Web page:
In early December 2016, the City of Surrey and the RCMP launched a new surveillance and containment strategy along 135A Street. Also known as the Surrey Strip, this two block stretch has for years been “home” to hundreds of Surrey’s homeless, and as homelessness in the region continues to expand, the number of people camped out on the Strip has increased. In mid January there were about 60 tents up along 135A providing shelter to over 100 people in sub-zero conditions.
The City’s usual practice has been to send police, bylaw and maintenance workers to the Strip every day to force people to take down their tents, pack up their belongings, and make everything they own “moveable.” This daily routine of official harassment and theft has also been augmented by searches for outstanding warrants or tickets for minor bylaw infractions like riding a bike without a helmet.
According to the RCMP, 911 calls to the Strip mushroomed in 2016 and the situation required a new strategy, although it is not clear who made these calls and what their concerns were. In response the City put together a plan for 135A that centered on the permanent presence of a Surrey Outreach Team comprised of 12 cops and 4 bylaw officers, along with fire officials, paramedics and Lookout Society outreach workers. And a mobile police command post has been set up in the parking lot of the Legion at the south end of the Strip to facilitate their work.
So as the cold and snow blew onto the Strip in early December making survival even more precarious for its homeless residents, the oppressive chill of constant police surveillance came with it. What the police call “building relationships” with “vulnerable” residents on the Strip is more like a relentless barrage of interrogating questions about who people are, how many are in the tent, what are they using to keep warm, why don’t they move into shelters, etc. etc. The City has created a fully policed, 24/7 outdoor shelter that resembles an occupied zone or an open-air prison.
Under intense police gaze the daily lives of residents are monitored. If someone is caught using drugs, they may be removed from the Strip and coerced into a treatment and recovery program. Cops build files on suspected dealers and prepare for a coordinated take-down. When cops or bylaw officers find people camped out in other spaces, they force them to pack up and move to the Strip where they can be watched. The public visibility and hostility that homeless people along 135A are forced to endure daily is made more oppressive by the relentless, scrutinizing presence of the state’s disciplinary forces.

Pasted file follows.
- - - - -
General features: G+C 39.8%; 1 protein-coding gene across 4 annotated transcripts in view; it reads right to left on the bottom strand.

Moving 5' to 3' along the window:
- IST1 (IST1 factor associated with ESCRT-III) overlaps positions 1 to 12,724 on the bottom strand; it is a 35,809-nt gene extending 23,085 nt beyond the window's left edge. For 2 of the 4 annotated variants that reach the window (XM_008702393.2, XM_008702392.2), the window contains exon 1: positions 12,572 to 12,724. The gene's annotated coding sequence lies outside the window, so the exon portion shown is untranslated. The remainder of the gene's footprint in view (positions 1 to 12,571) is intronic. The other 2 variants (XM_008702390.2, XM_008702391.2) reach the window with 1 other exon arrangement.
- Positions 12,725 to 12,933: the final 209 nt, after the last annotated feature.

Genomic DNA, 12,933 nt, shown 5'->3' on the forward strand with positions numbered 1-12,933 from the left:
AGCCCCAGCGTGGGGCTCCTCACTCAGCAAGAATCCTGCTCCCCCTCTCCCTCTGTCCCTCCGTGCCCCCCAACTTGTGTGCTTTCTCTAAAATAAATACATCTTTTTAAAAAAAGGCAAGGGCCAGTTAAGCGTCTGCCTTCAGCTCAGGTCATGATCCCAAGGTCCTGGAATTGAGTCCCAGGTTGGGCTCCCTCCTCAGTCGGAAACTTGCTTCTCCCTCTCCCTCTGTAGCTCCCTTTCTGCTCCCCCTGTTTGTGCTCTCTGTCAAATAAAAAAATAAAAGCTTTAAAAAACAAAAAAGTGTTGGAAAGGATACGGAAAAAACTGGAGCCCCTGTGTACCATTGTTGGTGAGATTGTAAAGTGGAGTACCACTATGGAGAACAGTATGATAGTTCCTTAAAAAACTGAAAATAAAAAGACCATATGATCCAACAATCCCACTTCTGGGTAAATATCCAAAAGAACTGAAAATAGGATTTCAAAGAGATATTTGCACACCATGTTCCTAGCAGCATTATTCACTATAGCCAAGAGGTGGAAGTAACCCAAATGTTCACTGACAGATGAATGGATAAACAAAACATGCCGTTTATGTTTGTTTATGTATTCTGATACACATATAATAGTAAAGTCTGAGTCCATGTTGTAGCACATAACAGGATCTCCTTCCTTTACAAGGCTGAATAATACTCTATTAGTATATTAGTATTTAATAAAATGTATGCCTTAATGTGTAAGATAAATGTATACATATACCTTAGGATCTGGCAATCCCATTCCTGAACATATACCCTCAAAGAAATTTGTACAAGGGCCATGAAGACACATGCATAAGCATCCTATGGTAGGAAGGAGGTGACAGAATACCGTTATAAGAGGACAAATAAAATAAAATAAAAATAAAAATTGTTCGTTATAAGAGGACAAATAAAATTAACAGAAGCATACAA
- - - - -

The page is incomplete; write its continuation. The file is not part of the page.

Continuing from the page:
According to Wanda Stopa who has lived on 135A for more than two years, people who walk onto the Strip are often questioned by the cops and in some cases refused entry. “I’ve been hearing that if the cops see someone who is a stranger to them, they are on them right away: “What are you doing here? You can’t go there.” They are telling people, especially at night, that they can’t walk down this street. If they don’t recognize you, they are stopping you and asking you why you are coming down here. They are treating us like we’re prisoners.”
In sub-zero temperatures, keeping warm at night is necessary for survival. Fire department officials have been a regular presence on the Strip, checking tents for possible fire hazards. On the morning of January 12th, they informed Wanda that they are seeking an injunction to ban all propane heaters and candles in the tents, and for warmth they will distribute long underwear, touques and hot water bottles. That very same morning, a person who had no source of heat in his tent was taken to hospital for frostbite. Ironically, “concern for safety” functions as a strategy for criminalization and displacement of homeless people on the Strip, yet Surrey’s weak Standards of Maintenance bylaws are rarely enforced to protect the safety of low-income renters against negligent slumlords.
Wanda maintains that there are fewer people out on the street. Maybe they are keeping warm in the shelters, hiding out in their tents or just avoiding the area because of the police presence. “It’s gotten creepy down here now, as you can see, nobody is out of their tents. At night-time it is really creepy, no one is out.”
The City’s Outreach Team on 135A says that its aim is to build trust with people, connect them with services, improve safety, and get them off the street. But why use cops with guns as outreach workers? In reality, the objective is to establish constant police surveillance and control in the heart of Surrey’s low-income, homeless community.